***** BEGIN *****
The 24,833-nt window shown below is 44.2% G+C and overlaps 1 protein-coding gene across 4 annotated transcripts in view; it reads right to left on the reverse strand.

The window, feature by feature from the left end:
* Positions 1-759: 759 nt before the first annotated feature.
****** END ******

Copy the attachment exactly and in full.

The 24,833-nt window shown below is 44.2% G+C and overlaps 1 protein-coding gene across 4 annotated transcripts in view; it reads right to left on the reverse strand.

The window, feature by feature from the left end:
* Positions 1-759: 759 nt before the first annotated feature.